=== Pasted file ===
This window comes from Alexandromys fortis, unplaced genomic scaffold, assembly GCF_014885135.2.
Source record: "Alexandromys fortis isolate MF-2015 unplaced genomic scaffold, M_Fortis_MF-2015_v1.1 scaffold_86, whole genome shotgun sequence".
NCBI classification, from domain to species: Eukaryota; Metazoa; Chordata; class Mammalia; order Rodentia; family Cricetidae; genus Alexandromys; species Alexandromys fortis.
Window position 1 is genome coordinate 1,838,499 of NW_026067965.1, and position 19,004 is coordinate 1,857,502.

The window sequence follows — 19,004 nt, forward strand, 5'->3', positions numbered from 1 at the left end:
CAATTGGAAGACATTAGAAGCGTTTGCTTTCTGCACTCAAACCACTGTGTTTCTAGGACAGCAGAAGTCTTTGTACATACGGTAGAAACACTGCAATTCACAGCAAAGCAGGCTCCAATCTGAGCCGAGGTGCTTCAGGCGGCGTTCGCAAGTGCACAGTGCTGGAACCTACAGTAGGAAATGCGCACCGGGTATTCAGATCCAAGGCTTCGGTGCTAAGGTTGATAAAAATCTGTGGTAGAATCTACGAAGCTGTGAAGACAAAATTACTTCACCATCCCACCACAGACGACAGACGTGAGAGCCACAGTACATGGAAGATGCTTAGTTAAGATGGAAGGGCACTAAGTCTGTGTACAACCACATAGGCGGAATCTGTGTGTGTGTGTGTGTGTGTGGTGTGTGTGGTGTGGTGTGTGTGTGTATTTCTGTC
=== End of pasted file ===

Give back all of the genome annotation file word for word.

This window comes from Alexandromys fortis, unplaced genomic scaffold, assembly GCF_014885135.2.
Source record: "Alexandromys fortis isolate MF-2015 unplaced genomic scaffold, M_Fortis_MF-2015_v1.1 scaffold_86, whole genome shotgun sequence".
NCBI classification, from domain to species: Eukaryota; Metazoa; Chordata; class Mammalia; order Rodentia; family Cricetidae; genus Alexandromys; species Alexandromys fortis.
Window position 1 is genome coordinate 1,838,499 of NW_026067965.1, and position 19,004 is coordinate 1,857,502.

The window sequence follows — 19,004 nt, forward strand, 5'->3', positions numbered from 1 at the left end:
CAATTGGAAGACATTAGAAGCGTTTGCTTTCTGCACTCAAACCACTGTGTTTCTAGGACAGCAGAAGTCTTTGTACATACGGTAGAAACACTGCAATTCACAGCAAAGCAGGCTCCAATCTGAGCCGAGGTGCTTCAGGCGGCGTTCGCAAGTGCACAGTGCTGGAACCTACAGTAGGAAATGCGCACCGGGTATTCAGATCCAAGGCTTCGGTGCTAAGGTTGATAAAAATCTGTGGTAGAATCTACGAAGCTGTGAAGACAAAATTACTTCACCATCCCACCACAGACGACAGACGTGAGAGCCACAGTACATGGAAGATGCTTAGTTAAGATGGAAGGGCACTAAGTCTGTGTACAACCACATAGGCGGAATCTGTGTGTGTGTGTGTGTGTGTGGTGTGTGTGGTGTGGTGTGTGTGTGTATTTCTGTC